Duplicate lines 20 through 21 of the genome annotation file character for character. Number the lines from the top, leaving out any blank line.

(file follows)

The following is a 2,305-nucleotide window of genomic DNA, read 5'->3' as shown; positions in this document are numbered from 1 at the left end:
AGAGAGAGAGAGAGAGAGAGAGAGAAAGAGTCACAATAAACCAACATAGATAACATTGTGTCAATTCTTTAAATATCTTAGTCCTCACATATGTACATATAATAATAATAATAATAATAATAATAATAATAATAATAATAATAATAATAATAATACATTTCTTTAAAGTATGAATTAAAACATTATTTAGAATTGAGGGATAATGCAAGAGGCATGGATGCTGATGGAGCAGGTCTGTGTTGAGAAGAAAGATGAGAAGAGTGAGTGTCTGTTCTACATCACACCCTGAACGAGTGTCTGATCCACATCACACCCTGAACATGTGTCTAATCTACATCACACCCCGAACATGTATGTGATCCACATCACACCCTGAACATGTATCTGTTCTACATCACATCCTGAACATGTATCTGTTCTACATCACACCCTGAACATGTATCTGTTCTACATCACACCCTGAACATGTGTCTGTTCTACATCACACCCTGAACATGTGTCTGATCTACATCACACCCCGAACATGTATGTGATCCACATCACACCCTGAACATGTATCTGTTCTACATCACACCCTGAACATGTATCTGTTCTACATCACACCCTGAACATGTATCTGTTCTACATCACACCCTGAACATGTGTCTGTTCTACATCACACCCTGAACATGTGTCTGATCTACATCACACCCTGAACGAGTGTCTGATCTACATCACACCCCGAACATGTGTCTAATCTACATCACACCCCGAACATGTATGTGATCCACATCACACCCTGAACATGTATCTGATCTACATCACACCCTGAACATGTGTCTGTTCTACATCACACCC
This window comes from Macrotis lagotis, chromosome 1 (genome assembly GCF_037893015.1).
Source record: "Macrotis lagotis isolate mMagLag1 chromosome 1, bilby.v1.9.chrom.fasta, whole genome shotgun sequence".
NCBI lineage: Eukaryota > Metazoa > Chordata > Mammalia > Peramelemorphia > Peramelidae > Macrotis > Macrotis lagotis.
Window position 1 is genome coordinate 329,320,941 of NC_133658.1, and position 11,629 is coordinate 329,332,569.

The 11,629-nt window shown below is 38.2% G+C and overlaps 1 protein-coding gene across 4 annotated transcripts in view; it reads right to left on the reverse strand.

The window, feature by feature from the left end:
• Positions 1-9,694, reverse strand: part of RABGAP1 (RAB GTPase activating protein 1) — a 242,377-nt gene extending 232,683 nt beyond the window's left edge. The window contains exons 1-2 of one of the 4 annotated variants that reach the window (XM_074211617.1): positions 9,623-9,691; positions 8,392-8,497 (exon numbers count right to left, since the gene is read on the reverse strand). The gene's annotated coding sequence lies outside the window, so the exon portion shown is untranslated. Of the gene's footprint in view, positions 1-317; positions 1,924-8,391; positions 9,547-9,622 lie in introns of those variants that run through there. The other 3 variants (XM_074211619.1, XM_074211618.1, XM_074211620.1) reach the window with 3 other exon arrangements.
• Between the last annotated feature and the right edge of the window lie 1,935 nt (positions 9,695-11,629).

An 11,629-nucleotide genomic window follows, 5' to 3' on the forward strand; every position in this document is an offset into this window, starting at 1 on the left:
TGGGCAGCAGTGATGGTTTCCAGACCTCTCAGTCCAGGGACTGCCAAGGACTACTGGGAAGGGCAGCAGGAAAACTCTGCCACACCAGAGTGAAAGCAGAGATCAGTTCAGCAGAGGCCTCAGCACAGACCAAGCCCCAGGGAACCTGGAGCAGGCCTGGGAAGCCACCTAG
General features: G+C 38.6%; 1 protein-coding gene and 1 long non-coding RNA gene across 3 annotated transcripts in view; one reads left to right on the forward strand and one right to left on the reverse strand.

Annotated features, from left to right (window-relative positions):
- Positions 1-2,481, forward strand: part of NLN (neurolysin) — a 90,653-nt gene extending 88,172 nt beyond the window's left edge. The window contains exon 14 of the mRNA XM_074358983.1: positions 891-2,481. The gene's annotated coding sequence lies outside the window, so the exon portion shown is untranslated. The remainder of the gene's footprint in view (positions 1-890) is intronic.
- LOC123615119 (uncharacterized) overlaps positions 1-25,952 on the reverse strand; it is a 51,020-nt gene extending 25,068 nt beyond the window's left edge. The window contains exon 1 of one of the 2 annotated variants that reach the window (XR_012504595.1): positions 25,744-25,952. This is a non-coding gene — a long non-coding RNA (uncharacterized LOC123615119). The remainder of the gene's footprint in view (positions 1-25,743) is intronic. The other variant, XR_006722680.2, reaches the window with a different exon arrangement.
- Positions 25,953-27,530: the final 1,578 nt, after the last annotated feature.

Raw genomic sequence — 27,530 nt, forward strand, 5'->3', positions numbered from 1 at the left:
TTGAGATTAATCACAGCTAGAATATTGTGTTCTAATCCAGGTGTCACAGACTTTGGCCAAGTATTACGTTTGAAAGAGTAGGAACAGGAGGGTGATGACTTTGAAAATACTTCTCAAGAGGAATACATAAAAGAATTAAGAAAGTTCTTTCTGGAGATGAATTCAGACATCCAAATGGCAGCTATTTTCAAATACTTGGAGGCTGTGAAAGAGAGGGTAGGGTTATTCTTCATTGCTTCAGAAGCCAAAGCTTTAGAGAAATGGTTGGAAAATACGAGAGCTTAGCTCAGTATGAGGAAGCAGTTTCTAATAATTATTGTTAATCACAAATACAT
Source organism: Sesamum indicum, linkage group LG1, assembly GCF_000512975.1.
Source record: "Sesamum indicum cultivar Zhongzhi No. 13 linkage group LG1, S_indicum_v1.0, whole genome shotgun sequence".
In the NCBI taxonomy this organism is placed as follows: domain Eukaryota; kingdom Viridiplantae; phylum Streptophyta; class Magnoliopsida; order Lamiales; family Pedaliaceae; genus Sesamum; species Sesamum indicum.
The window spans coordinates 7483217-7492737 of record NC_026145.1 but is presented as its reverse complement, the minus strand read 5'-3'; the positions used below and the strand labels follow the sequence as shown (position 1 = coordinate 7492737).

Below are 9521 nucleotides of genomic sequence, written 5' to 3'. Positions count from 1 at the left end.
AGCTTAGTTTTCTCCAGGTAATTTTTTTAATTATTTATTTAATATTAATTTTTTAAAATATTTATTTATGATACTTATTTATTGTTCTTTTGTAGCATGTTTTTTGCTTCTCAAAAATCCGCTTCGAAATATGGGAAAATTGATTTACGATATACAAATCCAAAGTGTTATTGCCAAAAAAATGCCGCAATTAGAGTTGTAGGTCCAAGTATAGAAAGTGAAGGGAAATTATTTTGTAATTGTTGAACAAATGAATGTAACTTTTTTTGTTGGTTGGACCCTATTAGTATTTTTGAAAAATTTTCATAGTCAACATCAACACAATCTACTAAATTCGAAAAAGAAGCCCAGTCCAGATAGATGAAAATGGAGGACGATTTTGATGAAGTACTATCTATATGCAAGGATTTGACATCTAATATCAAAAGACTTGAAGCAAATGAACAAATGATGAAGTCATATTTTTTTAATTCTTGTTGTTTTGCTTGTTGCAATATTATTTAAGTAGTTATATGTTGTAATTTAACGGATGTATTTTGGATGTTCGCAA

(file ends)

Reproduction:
Source organism: Sesamum indicum, linkage group LG1, assembly GCF_000512975.1.
Source record: "Sesamum indicum cultivar Zhongzhi No. 13 linkage group LG1, S_indicum_v1.0, whole genome shotgun sequence".